The men who never shave
The facial hair flies at the Battle of the Beards
Last month, bewhiskered men across the nation paid tribute to their healthy follicles by putting down the razor and growing out their beards and mustaches. Through organizations like No-Shave November and the Movember Foundation, participants raised money and awareness of men's health issues. But for Mike Albanese, bearding is more than an annual effort; it's a lifestyle.
Albanese is the creator and host of Battle of the Beards, a competition to determine the hairiest, fullest, and most creative beards around. In three previous events, the competition has drawn folks from across the country and filled Smith's Olde Bar in Midtown to its 350-person capacity. This year, contestants will show off their assets in such categories as Best Grooming, Best Creative, Best Stache, Best Lady Beard, and, of course, Best Beard. There is also an award for Beardiest Business, which recognizes one local business for maintaining what Albanese calls a "beard-forward" attitude toward its employees and customers.
To choose the winner of each category, a panel of judges will follow a set of criteria. Or as Albanese says, "They look at the overall length, grooming, girth — things like that, not to over-sexualize it." Judges will also consider the presentation of the contestants, who have about a minute to demonstrate why their beard is the best in its category. For some contestants, this means coming in character, like Adam Consalvo, who dressed as a steampunk butcher and won for Best Stache last year. "It all plays into how the judges are going to see you," Albanese says. At the end of the night, the winner will take home $500 in cash and a medal to salute their chops.
When he's not evaluating facial hair, Albanese is a standup comic. He also runs Beard & Stache Bars, an Atlanta-based company that sells grooming products for men with beards and mustaches. Albanese started the company four years ago, expanding its presence in barbershops and Whole Foods Markets. As someone who spends a lot of his time around whiskers, Albanese saw an opportunity to bring a dedicated facial hair competition to the city, but Battle of the Beards also stands for the simple enjoyment of having a beard and/or mustache. "A lot of beard competitions are very strict about the rules and how the judging criteria go," he says. "But we're a serious facial hair contest that doesn't take itself too seriously. We're more about the idea of celebrating beards and having a good time with it."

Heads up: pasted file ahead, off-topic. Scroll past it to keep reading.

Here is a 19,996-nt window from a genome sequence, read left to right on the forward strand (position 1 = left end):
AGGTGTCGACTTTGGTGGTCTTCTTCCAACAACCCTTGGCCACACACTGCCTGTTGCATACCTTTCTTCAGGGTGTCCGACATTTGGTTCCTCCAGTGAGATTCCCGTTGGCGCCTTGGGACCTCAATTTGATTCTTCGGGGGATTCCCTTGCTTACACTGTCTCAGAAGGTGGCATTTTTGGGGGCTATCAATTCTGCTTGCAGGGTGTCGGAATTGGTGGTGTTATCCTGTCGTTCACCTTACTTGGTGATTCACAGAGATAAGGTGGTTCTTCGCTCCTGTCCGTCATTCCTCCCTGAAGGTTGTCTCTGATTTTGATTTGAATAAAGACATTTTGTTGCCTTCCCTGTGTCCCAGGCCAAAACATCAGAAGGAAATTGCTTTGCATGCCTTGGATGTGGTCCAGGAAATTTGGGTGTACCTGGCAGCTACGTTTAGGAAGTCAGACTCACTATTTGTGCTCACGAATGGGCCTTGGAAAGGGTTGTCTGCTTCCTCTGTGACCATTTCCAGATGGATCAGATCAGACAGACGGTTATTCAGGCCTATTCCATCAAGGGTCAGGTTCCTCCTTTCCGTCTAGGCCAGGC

In order to ensure that everyone enjoys himself or herself, Albanese has booked local rock 'n' roll band Swank Sinatra and sideshow performers Captain & Maybelle, the sword-swallowing couple from "America's Got Talent." The competition also features raffles, door prizes, and, since it's at a bar, plenty of drinks. Grooming products, including ones from Beard Bars, will make an appearance, too, leading Albanese to recognize the competition's cultural significance. "There's a definite beard culture that exists here," he says. "This is kind of like Atlanta's beard convention."
For Albanese, a part of this culture deals with the community, which is why he donates the proceeds of Battle of the Beards to the Boys & Girls Clubs of Metro Atlanta. "When I was a young kid my family didn't have a lot of money, and I found out later as an adult that there were some times when we took donations for gifts for Christmas and things like that," he says. "It's important to me to be able to give something back to the community, and especially to the kids because they can't help ... the fact that they're in a certain situation, even if it's a small piece."
In 2013, the competition raised more than $1,000, as well as a heap of toys, for the nonprofit. In fact, last year's grand champion, Shane Sheriff, was so moved that he donated his winnings. Albanese, who is also a member of the Bearded Sinners, a local group that organizes various community-outreach projects, sees this activity as just a part of the bearded lifestyle. "The beard community in general is a very supportive community," he says.
For the future, Albanese says that there is always the possibility for an even bigger Battle of the Beards, which sold out last year. But, until then, he has other things that he wants to achieve, like seeing a woman win the competition with real facial hair. "We've never had an actual Lady Beard," he says. "But I have my fingers crossed every year that one shows up."
Perhaps this will be the year.